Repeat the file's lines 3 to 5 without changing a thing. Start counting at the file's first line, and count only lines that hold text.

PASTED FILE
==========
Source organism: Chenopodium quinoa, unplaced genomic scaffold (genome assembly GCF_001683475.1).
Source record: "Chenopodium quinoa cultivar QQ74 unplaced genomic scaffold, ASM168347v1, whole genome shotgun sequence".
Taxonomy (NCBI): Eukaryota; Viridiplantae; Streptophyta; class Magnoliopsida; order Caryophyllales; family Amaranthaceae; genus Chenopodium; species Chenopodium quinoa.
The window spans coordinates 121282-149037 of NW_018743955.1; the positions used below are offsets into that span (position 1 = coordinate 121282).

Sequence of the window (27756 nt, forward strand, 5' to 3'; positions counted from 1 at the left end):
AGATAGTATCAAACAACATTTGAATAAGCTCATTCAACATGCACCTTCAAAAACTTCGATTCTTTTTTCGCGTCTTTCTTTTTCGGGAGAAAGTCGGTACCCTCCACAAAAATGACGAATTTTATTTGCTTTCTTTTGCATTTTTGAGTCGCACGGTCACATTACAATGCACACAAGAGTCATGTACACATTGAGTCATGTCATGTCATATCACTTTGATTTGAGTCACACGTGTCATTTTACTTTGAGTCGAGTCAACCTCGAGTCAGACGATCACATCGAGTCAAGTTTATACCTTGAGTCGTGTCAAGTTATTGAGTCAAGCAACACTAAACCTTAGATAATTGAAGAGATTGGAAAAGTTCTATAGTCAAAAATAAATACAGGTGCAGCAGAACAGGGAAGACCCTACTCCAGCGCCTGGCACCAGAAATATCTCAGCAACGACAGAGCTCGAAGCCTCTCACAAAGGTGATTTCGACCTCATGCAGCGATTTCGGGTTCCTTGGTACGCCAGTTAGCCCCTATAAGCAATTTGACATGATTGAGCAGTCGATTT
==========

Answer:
Taxonomy (NCBI): Eukaryota; Viridiplantae; Streptophyta; class Magnoliopsida; order Caryophyllales; family Amaranthaceae; genus Chenopodium; species Chenopodium quinoa.
The window spans coordinates 121282-149037 of NW_018743955.1; the positions used below are offsets into that span (position 1 = coordinate 121282).

Sequence of the window (27756 nt, forward strand, 5' to 3'; positions counted from 1 at the left end):